The two knots described here are among the best to use to retain the strength of nickel-titanium leaders. The four-turn clinch and modified figure-8 knots work well to secure both braided and single-strand nickel-titanium leader to hooks, according to testing on the Q-TEST tensile testing machine.
Four-Turn Clinch Knot
1. Pass the end of the line through the eye of thehook, then wrap the tag end around the standing part of the linefour times.
2. Pass the tag end through the loop formed by thefirst turn around the standing part.
3. The completed four-turn clinch knot.
Modified Figure-8 Knot
David Justice, National Sales Manager for Sufix USA,first started tying the traditional figure-8 knot when he was12 and fishing for snook with braided, nylon-coated wire (Steelon) for the first time. He learned that knot’s weakness – it slipped- when he first tried it with 80-pound mono. Justice’s modified figure-8 knot is quick to tie, gives a nice, small knot that won’tslip – even when the tag-end is clipped close, perfect for situations calling for hard-to-see leaders – and tested very well with mono as well as nickel-titanium leader.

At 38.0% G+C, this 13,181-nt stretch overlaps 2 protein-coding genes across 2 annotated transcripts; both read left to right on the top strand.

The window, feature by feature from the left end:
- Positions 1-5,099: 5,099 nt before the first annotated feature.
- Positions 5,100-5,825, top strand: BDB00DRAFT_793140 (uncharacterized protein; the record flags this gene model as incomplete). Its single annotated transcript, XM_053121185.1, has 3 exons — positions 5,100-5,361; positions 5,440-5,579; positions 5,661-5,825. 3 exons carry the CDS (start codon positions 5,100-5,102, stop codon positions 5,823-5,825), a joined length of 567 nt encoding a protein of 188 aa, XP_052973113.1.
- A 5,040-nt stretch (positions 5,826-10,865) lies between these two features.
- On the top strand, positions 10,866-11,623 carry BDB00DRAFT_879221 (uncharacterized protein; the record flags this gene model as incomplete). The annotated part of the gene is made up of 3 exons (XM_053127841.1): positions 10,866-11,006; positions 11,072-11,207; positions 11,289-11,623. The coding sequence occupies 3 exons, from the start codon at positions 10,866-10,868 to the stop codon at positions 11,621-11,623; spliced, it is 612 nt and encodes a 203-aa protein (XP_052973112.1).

1. Pass the end of the leader through the eye ofthe hook and around the standing part of the leader.
2. Bring the tag end through the original loop (nearestthe eye of the hook) then back through the second loop (formedwhen the tag went around the standing part).
3. The completed modified figure-8 knot.
Basic Knots & Rigs
The knots, rigs and instructions in this column are featured in Bob McNally’s Fisherman’s Knots, Fishing Rigs, and How to Use Them, a comprehensive 304-page book with 700 illustrations covering nearly 200 fishing knots and rigs. It can be ordered via the internet at Clicksmart.com. Autographed copies are available for $16.95 each from McNally Outdoor Productions, 1716 Bayside Blvd., Jacksonville, FL 32259.